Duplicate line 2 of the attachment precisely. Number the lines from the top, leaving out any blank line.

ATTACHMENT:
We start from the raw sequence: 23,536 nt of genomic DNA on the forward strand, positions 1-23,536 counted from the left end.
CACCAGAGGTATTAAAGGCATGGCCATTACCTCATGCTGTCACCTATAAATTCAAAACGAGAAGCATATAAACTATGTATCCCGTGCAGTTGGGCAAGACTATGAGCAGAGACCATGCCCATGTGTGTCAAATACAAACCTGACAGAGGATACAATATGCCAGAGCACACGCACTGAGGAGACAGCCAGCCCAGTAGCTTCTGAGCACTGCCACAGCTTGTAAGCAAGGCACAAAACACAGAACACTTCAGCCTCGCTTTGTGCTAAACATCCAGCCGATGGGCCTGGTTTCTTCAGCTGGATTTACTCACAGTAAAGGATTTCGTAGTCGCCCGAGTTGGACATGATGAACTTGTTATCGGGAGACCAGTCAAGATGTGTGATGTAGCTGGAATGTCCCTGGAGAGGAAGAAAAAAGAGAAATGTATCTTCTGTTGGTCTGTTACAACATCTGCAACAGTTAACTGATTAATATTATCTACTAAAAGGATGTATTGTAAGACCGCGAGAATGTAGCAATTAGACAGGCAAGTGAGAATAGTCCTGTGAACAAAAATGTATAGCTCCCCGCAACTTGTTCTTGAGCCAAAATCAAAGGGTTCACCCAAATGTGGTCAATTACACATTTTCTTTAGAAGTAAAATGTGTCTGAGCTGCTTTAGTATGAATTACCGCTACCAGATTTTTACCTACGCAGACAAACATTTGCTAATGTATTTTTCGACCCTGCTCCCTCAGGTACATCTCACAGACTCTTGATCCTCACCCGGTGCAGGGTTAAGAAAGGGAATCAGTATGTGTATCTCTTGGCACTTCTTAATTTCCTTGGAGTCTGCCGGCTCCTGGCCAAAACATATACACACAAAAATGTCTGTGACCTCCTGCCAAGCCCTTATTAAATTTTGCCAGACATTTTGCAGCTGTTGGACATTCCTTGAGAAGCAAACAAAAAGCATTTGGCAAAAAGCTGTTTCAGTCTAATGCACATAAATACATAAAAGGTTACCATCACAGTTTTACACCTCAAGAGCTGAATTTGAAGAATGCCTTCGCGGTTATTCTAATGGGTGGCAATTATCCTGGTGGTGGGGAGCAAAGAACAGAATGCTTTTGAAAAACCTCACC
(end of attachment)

CACCAGAGGTATTAAAGGCATGGCCATTACCTCATGCTGTCACCTATAAATTCAAAACGAGAAGCATATAAACTATGTATCCCGTGCAGTTGGGCAAGACTATGAGCAGAGACCATGCCCATGTGTGTCAAATACAAACCTGACAGAGGATACAATATGCCAGAGCACACGCACTGAGGAGACAGCCAGCCCAGTAGCTTCTGAGCACTGCCACAGCTTGTAAGCAAGGCACAAAACACAGAACACTTCAGCCTCGCTTTGTGCTAAACATCCAGCCGATGGGCCTGGTTTCTTCAGCTGGATTTACTCACAGTAAAGGATTTCGTAGTCGCCCGAGTTGGACATGATGAACTTGTTATCGGGAGACCAGTCAAGATGTGTGATGTAGCTGGAATGTCCCTGGAGAGGAAGAAAAAAGAGAAATGTATCTTCTGTTGGTCTGTTACAACATCTGCAACAGTTAACTGATTAATATTATCTACTAAAAGGATGTATTGTAAGACCGCGAGAATGTAGCAATTAGACAGGCAAGTGAGAATAGTCCTGTGAACAAAAATGTATAGCTCCCCGCAACTTGTTCTTGAGCCAAAATCAAAGGGTTCACCCAAATGTGGTCAATTACACATTTTCTTTAGAAGTAAAATGTGTCTGAGCTGCTTTAGTATGAATTACCGCTACCAGATTTTTACCTACGCAGACAAACATTTGCTAATGTATTTTTCGACCCTGCTCCCTCAGGTACATCTCACAGACTCTTGATCCTCACCCGGTGCAGGGTTAAGAAAGGGAATCAGTATGTGTATCTCTTGGCACTTCTTAATTTCCTTGGAGTCTGCCGGCTCCTGGCCAAAACATATACACACAAAAATGTCTGTGACCTCCTGCCAAGCCCTTATTAAATTTTGCCAGACATTTTGCAGCTGTTGGACATTCCTTGAGAAGCAAACAAAAAGCATTTGGCAAAAAGCTGTTTCAGTCTAATGCACATAAATACATAAAAGGTTACCATCACAGTTTTACACCTCAAGAGCTGAATTTGAAGAATGCCTTCGCGGTTATTCTAATGGGTGGCAATTATCCTGGTGGTGGGGAGCAAAGAACAGAATGCTTTTGAAAAACCTCACC